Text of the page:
The Adventist Church in North America has now entered an era that the United States Census predicts the American profile will look like in 2030. The percentage of whites has declined to about half of the membership, while at the same time there has been significant growth among minority groups.
The number of members reporting that they are multi-racial has doubled in the past two decades. What does multi-racial mean? People who can be clearly identified as belonging to one race or another (can trace at least 75% of their ancestors to the same geographic region associated with a major racial group) would readily report they are from a single race. For example, one might say “I am Irish,” or “I am Korean,” etc. However, anyone with fewer than 75% of their ancestors originating from the same broad geographic region should be considered multi-racial.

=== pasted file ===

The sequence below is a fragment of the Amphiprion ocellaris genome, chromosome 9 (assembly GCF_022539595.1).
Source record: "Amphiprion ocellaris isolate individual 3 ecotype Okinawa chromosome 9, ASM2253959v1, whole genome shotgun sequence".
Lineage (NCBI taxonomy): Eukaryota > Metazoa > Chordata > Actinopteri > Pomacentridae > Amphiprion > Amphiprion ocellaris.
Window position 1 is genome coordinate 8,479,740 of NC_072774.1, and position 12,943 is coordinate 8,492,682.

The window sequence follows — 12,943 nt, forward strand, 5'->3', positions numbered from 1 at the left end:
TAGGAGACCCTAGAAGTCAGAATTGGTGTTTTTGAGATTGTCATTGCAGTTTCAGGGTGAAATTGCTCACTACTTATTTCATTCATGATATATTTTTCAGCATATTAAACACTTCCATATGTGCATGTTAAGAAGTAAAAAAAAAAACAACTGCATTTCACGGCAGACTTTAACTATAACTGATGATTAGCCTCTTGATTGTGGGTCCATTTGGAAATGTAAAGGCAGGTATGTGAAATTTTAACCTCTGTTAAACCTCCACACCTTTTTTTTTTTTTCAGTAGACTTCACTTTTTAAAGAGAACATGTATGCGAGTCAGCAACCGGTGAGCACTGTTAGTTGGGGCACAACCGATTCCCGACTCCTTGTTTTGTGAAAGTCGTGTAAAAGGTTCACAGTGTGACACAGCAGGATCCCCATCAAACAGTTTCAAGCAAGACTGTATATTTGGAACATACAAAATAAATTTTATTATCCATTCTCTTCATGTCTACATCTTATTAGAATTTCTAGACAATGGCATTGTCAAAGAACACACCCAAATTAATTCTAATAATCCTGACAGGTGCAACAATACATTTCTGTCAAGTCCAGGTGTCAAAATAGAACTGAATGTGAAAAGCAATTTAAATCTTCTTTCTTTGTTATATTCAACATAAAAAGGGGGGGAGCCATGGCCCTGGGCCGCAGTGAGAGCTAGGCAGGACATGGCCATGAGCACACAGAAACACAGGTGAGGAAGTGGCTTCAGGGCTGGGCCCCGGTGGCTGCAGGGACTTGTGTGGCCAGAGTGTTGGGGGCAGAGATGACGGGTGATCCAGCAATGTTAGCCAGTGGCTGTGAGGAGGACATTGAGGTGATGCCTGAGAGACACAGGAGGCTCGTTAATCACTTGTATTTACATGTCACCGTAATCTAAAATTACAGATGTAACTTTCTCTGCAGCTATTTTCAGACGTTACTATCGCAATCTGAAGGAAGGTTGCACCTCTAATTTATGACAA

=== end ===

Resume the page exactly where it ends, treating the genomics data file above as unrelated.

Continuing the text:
Now new generations insist that they be identified as multi-racial or multi-ethnic, where in the past people were willing to choose one (and not acknowledge the others) of the countries from which their ancestors came and name it as their primary heritage.
INNOVATIONewsletter - March 20, 2009